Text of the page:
Plaintiffs assert that, in 2006, they decided to streamline certain sales and marketing efforts. According to Plaintiffs, as a result of this decision, they entered into a Distribution Agreement with One Medical, Inc., effective June 1, 2007, to distribute Plaintiffs' products in parts of Illinois, Iowa, and Indiana. In 2006, Plaintiffs informed Butler that his employment would terminate on June 1, 2007, and that if Butler wished to continue to market Plaintiffs' products, he must accept employment with One Medical. Defendant Butler's Answer to First Amended Complaint, p. 24, ¶ 4. Butler states that he sought assurances from Plaintiffs and One Medical that, at One Medical, his salary and territory would remain the same as it was with the Plaintiffs. Id., p. 8, ¶ 57. According to Butler, Plaintiffs and One Medical failed to make assurances as to the continued integrity of his sales territory or compensation package and it was Butler's belief that his sales territory would be significantly affected and his compensation package would be significantly reduced should he accept a position with One Medical. Id., p. 24, ¶ 5. Butler did not accept employment with One Medical and his employment with Plaintiffs terminated effective June 1, 2007. Butler admits that, prior to June 1, 2007, One Medical had not distributed medical products in his territory.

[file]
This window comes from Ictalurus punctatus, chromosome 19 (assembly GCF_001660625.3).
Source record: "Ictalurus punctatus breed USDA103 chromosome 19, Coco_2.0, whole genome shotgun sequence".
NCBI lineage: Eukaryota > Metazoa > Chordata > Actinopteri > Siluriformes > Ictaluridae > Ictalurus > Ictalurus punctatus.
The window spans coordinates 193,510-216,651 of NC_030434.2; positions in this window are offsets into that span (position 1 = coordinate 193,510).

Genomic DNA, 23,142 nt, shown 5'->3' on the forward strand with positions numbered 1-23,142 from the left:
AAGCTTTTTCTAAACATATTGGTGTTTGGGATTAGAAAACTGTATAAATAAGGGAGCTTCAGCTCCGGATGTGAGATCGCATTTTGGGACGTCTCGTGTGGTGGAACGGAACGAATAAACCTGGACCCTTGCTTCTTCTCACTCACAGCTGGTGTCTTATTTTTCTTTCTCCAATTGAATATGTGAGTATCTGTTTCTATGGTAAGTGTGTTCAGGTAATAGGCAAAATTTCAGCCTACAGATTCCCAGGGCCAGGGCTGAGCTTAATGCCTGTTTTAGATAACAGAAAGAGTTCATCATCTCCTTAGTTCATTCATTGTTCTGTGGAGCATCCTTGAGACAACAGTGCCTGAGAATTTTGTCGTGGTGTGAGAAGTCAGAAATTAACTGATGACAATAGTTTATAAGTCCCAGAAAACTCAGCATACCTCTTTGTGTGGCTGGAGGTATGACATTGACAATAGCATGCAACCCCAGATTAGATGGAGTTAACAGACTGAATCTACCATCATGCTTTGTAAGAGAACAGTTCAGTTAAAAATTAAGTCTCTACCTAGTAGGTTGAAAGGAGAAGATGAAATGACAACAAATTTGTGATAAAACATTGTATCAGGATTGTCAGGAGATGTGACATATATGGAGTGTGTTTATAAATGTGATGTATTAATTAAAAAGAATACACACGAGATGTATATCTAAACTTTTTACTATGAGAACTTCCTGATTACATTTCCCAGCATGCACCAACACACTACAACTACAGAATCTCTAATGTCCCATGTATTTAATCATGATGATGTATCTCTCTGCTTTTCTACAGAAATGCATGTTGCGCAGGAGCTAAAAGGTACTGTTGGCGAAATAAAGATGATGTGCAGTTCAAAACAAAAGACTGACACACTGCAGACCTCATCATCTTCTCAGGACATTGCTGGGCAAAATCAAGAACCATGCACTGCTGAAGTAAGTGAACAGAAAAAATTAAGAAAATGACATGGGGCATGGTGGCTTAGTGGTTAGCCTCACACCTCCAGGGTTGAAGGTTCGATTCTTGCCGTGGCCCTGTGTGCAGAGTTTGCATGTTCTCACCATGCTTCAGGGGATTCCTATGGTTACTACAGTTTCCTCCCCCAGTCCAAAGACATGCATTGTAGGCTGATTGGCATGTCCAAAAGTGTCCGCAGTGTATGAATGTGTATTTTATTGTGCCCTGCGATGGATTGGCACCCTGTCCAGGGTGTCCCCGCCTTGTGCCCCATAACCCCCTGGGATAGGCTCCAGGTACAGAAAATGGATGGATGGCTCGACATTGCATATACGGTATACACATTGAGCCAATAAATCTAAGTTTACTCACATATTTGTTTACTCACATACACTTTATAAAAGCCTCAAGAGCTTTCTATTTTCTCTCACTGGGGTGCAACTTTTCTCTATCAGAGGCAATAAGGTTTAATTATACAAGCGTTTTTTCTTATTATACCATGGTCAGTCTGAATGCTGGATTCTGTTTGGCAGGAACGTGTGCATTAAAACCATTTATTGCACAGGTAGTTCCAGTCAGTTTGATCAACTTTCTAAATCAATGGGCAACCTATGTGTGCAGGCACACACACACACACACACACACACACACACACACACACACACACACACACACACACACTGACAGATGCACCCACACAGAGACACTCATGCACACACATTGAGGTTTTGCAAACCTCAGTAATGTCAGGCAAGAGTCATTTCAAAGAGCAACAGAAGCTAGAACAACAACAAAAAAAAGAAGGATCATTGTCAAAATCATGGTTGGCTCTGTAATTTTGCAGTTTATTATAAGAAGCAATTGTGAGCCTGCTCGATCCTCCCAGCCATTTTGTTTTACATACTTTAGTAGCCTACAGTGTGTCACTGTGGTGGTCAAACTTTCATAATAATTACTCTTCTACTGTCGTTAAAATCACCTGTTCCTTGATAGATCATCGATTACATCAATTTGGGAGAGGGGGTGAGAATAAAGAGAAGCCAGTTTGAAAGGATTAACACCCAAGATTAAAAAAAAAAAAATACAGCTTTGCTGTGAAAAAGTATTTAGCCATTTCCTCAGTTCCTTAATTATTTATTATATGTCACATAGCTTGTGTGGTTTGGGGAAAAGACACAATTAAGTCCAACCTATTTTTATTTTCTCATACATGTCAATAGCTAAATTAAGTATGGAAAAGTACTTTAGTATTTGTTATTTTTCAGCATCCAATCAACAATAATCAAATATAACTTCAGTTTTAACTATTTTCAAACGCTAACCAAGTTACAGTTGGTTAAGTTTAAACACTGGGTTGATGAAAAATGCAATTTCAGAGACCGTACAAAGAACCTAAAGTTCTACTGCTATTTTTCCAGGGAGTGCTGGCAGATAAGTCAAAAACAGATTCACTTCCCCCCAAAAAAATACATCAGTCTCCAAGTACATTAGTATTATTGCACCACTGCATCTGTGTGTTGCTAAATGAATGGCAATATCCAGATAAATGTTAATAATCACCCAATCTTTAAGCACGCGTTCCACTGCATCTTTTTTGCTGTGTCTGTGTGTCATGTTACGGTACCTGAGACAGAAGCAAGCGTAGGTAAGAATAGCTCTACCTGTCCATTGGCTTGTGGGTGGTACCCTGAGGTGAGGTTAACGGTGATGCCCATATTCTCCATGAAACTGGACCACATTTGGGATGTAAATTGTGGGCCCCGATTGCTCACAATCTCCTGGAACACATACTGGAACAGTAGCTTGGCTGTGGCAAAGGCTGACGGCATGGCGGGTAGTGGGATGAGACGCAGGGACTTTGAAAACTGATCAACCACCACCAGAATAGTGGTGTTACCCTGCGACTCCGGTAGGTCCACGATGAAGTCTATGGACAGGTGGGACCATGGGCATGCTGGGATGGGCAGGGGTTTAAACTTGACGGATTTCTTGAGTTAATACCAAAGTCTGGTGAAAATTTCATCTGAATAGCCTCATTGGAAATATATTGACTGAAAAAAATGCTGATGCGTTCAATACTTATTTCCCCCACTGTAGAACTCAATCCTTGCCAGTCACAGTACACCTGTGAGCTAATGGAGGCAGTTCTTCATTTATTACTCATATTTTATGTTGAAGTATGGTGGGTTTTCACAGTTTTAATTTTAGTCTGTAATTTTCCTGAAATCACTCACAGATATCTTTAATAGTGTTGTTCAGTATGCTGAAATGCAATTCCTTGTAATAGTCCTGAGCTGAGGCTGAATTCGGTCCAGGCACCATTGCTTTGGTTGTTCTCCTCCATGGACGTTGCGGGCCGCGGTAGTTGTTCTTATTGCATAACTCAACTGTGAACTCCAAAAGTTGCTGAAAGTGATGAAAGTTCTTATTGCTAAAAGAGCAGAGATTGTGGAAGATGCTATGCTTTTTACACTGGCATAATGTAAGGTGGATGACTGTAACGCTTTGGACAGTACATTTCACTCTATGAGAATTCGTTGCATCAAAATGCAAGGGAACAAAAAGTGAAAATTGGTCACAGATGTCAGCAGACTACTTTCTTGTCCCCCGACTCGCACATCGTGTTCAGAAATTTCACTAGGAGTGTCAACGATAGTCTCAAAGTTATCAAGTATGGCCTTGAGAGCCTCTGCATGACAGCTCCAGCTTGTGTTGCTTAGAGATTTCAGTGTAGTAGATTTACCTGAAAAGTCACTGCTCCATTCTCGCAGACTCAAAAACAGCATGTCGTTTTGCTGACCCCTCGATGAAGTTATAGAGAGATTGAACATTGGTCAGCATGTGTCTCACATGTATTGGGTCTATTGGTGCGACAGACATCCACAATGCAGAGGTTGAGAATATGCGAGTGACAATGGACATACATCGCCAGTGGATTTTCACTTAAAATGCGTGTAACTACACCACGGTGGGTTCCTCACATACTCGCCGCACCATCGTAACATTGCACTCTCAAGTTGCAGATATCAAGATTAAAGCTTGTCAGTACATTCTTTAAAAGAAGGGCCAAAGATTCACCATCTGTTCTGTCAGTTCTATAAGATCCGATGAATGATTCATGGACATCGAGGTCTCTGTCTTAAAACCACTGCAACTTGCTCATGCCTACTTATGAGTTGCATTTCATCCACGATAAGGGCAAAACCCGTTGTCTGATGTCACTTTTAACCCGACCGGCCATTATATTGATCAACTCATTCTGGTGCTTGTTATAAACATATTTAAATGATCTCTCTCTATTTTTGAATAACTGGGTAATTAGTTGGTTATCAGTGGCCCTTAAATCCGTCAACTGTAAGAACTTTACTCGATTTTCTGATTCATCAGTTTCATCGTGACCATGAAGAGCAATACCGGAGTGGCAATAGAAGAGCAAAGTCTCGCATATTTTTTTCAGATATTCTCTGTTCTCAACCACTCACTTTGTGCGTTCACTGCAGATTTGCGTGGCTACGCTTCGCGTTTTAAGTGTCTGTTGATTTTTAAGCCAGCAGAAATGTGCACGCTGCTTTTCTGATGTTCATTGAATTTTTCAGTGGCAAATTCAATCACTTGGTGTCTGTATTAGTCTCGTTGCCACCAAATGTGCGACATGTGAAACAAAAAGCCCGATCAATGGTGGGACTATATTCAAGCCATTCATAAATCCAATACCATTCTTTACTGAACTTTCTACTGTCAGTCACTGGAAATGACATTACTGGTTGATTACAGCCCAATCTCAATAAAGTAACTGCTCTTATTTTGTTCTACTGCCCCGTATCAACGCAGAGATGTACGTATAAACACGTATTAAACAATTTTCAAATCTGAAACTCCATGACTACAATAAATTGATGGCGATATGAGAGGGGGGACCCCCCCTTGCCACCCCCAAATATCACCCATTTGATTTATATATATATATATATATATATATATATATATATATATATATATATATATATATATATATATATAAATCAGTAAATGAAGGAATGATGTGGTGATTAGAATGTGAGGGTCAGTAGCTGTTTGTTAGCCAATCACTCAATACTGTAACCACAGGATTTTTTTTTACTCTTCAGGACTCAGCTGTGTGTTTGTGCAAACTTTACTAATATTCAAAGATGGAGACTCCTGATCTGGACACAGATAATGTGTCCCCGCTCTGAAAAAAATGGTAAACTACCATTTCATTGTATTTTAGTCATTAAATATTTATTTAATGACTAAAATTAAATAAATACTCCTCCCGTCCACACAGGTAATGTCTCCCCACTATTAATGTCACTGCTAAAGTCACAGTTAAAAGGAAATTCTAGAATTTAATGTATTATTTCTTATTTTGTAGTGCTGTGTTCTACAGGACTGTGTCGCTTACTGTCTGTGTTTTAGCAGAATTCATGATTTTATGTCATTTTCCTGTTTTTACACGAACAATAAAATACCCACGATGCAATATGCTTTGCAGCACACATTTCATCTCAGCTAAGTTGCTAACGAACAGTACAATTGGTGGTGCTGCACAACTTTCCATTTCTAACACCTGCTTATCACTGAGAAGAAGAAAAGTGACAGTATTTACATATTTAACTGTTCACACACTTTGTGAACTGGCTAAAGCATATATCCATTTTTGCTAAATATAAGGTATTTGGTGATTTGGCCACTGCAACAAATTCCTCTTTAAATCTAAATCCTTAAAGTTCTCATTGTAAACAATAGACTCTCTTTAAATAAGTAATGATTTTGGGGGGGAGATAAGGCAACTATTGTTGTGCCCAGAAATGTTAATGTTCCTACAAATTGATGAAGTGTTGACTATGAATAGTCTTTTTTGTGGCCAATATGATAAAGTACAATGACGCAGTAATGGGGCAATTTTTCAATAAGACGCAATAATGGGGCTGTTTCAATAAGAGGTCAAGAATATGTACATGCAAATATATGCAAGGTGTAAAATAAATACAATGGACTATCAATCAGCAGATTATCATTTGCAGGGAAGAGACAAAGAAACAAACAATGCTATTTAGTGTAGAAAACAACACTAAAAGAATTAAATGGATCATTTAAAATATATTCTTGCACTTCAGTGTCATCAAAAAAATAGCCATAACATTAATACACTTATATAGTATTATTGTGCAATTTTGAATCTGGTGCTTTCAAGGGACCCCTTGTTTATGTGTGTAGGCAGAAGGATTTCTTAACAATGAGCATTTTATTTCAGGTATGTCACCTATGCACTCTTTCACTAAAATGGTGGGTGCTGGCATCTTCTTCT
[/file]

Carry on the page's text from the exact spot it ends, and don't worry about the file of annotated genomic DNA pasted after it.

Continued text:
Plaintiffs assert that Butler was asked to transfer his inventory and confidential and customer information to One Medical. According to Plaintiffs, Butler failed to transfer his entire inventory and provided One Medical with only cursory customer information. Plaintiffs further assert that they also did not receive Butler's entire inventory and that they received only small amounts of confidential and customer information from Butler. According to Plaintiffs, Butler formed a new competing entity, Defendant Panacea Health LLC (Panacea), with Defendants Anthony Riley and Anthony Pagano. Panacea entered into an agreement with Defendant Blackstone Medical (Blackstone) relating to the sale of electrical bone growth simulator devices. According to Plaintiffs, Blackstone agreed to give Panacea an override commission on all electrical bone growth simulator sales made in Butler's territory to former and existing customers of the Plaintiffs. Plaintiffs assert that since Butler's employment with Plaintiffs terminated, Butler has been working for and with competitors of Plaintiffs and directly competing for business against Plaintiffs in the same territory in which he worked as an employee of the Plaintiffs. Plaintiffs further allege that Butler gave Panacea and Blackstone confidential information while he was still employed by Plaintiffs.